If the EPO's judges get control over patent law, patents on software algorithms and techniques will explode, and we will see a freeze of grassroots innovation in Europe. Further reform of our banking, insurance, and travel industries will stop as it becomes impossible to introduce new IT standards without risk of patent infringement. European integration is largely enabled by technology, and software patents place the entire European project at risk. I sometimes wonder if the Commission, in all their breathless enthusiasm for "stronger IP", realises quite what they are leading towards.

The USA shows what a mess an activist and corrupt burocracy can make of things when it captures control of the patent system. It is literally impossible to run an IT business in the USA without legal weaponry. This is the future of European business if the EPLA moves ahead.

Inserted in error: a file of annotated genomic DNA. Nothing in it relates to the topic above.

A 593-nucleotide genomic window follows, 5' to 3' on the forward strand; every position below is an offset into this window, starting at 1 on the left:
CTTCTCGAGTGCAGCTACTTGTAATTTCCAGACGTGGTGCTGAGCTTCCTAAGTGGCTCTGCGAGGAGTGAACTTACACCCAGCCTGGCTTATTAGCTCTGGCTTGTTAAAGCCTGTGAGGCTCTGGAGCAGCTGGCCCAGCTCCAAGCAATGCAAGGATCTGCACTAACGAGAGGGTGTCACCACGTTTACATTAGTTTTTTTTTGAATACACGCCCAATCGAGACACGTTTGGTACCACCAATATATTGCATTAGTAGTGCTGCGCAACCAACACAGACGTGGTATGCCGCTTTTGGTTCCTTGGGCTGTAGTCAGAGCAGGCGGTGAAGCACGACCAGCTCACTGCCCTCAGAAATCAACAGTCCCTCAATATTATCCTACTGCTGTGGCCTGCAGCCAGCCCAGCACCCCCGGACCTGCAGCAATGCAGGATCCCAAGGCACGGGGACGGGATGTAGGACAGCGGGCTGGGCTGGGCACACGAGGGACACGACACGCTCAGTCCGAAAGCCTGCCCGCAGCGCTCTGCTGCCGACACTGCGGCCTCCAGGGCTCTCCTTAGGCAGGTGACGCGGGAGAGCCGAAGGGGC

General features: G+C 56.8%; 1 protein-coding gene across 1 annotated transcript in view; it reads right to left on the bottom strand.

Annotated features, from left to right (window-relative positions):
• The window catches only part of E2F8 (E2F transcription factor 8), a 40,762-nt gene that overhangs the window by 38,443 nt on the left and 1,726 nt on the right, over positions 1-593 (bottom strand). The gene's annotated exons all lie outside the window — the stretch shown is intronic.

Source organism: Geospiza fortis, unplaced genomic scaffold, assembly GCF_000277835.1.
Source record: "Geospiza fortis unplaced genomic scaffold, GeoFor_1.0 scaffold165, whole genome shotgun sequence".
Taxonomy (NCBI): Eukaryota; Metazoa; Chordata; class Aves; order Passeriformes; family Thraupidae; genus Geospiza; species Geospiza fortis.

Life for Europe's small and medium IT firms is already pretty hard. We pay a lot of taxes. We compete with firms in countries that have much cheaper labour. American investors love risk but European ones hate it. We have to deal with dozens of languages and other natural barriers. We have no Silicon Valley, no economies of scale, no ability to deal with a US-style patent system and the waves of litigation it will bring.

Small-to-medium IT firms have repeatedly and firmly told the Commission that they do not want software patents. The Commission pretends to listen but ignores us. Who cares what a hundred thousands small firms say or need when the message from ten huge firms is so clear?

So it's time to get active.

It's time to write to your MEP and tell him or her, "We don't want the EPLA".

It's time to fight for a reform of the EPO because this organisation is not doing its job.

It's time to join other activists and do what we did last year - change the world.